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Psych-Aid is a seventh framework programme, Marie-Curie, the people programme (IAPP), funded by the EU

The concept of the project is that  mood disorders are the most common psychiatric disorders in Europe, with an approximately 15% lifetime incidence and with 4% of the population being diagnosed with major depression in the previous 12 months. The depressive disorders contribute 11% of the global years live with disability (Paykel 2005). Schizophrenia is a psychiatric disorder affecting approximately 1% of the population. After depressive disorders, schizophrenia accounts for the highest medical expenses in the treatment of psychiatric diseases (Figures for the Netherlands; Polder, 2002). Schizophrenia (SZ), bipolar disorder (BD) and major depressive disorder (MDD) are associated with serious consequences such as a negative impact on social and occupational functioning, decrease of quality of life and a high rate of suicide.

Many patients with SZ, MDD or BD remain unrecognised or have received incorrect diagnoses, such as unipolar depression (MDD) in the case of BD, or are only diagnosed years after illness onset. The recognition rate of depressive disorders in primary care settings varies from 20% to 55% in Europe (Paykel 2005). The main reason for this is that the current diagnosis of SZ, MDD and BD is highly subjective, not only because of the complex spectrum of symptoms and their overlap with other mental disorders, but also due to the lack of empirical markers or objective tests specific for these diseases. Thus an objective test that uses molecular analytes for identification of the disorders in an early stage is a necessity for progress to be made.

The available therapeutic regimes are aimed largely at relieving symptoms and work best at slowing or halting the underlying disease progression in early stage or for less severe cases, making early and accurate diagnosis essential. Moreover only 30-50% of patients respond to treatment and at present it takes up to 6 weeks to determine if a patient is responding to treatment. Thus an objective blood-based molecular test that recognizes the disorders would also be ideal for identifying those patients that respond to a particular treatment (“personalized medicine”).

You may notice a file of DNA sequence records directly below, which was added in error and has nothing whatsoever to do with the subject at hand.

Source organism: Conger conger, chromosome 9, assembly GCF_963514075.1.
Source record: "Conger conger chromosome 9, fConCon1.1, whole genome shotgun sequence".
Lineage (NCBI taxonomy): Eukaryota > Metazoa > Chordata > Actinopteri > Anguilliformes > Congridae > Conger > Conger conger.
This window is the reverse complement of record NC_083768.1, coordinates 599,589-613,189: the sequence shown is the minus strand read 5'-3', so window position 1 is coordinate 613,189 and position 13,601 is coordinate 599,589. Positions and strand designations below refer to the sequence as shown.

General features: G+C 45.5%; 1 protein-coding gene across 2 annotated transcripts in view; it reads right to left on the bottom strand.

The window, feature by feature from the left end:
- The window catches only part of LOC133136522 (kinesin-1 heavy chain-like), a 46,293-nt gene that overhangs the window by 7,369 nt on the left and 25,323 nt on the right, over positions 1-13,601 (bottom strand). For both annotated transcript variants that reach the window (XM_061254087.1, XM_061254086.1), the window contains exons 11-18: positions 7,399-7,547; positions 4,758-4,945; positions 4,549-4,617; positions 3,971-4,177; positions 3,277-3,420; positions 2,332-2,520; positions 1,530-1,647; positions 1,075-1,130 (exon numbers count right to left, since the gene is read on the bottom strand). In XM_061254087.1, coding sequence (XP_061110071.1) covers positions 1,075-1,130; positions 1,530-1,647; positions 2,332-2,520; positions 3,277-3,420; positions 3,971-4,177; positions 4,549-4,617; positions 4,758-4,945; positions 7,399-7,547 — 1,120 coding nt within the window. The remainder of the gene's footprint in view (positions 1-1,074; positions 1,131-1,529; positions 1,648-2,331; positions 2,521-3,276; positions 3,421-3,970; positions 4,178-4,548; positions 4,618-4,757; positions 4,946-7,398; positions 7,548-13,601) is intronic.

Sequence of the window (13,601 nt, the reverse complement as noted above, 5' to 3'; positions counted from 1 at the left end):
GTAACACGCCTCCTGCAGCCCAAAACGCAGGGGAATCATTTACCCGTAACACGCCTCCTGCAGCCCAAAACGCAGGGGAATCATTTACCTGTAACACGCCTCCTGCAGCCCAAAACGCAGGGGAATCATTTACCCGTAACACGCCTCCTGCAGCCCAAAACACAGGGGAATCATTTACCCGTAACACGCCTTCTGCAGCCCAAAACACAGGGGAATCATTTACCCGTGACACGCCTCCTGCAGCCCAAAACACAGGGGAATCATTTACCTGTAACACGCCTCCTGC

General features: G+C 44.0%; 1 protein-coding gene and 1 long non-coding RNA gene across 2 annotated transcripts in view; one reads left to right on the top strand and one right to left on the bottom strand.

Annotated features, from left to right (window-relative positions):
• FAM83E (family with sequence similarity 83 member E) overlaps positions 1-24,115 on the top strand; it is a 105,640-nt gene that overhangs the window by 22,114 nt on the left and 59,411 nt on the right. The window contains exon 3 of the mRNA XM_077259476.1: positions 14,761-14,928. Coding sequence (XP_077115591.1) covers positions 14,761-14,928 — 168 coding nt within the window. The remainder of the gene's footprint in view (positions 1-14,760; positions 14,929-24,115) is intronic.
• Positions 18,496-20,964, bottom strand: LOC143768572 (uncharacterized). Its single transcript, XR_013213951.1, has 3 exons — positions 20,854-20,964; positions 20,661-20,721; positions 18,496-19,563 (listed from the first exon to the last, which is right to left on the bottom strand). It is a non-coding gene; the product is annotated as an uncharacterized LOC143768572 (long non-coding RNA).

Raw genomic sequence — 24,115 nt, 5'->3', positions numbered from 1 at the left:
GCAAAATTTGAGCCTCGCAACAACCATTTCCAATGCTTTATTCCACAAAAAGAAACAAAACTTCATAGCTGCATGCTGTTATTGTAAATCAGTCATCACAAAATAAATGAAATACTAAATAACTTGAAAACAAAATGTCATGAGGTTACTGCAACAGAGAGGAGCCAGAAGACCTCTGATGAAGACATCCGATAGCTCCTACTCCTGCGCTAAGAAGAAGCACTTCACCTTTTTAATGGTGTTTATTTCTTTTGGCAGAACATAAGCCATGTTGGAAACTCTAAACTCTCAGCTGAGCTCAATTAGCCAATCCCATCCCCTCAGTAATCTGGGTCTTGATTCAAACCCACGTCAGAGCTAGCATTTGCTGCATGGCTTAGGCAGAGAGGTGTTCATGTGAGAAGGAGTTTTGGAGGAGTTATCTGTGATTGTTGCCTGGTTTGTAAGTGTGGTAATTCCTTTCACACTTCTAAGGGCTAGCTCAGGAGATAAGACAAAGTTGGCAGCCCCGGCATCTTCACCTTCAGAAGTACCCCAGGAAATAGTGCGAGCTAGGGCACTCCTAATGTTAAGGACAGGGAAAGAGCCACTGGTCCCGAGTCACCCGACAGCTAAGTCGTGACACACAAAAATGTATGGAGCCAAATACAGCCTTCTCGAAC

At present, little is known about the basic molecular mechanisms that underlie the disease processes of SZ, BD and MDD, hindering the development of empirical objective markers. This lack of knowledge is partly due to the fact that until recently global expression profiling studies for pathogenic genes/ molecules were technologically impossible. Thus, most researchers employed a “candidate gene” approach which is equivalent to looking for a “needle in a haystack”.

The Psych-Aid project builds on two FP7-funded projects MOODINFLAME  http://moodinflame.eu/

and SchizDX,  http://schizdx.pera.com/

The researchers will be able to make use of each other‟s sample cohorts (greater sample number), making the tests more specific and reliable. Also, the partners will be able to validate the diagnostic markers in multiple clinical centres and patients cohorts. Because it is unlikely that one single biomarker can reliably distinguish between case subjects and controls, it is foreseen that markers developed in different domains will be combined into one highly selective and sensitive diagnostic assay panel. PSYCH-AID will result in identification of critically-needed diagnostic biomarkers for the psychiatric disorders BD, MDD and SZ.

The strategic objective of PSYCH-AID is to build up the largest, long-lasting, intersectoral, integrative academia-industry consortium in Europe (and the world) for developing empirical immuno-neuro-endocrine markers and objective diagnostic and prognostic blood tests for psychiatric disorders, based on an integral approach of transcriptomics, proteomics and biochemistry.

PSYCH-AID‟s scientific objective is to identify, mutually correlate and validate empirical immuno-neuro-endocrine markers for the diagnosis and prognosis of BD, MDD and SZ.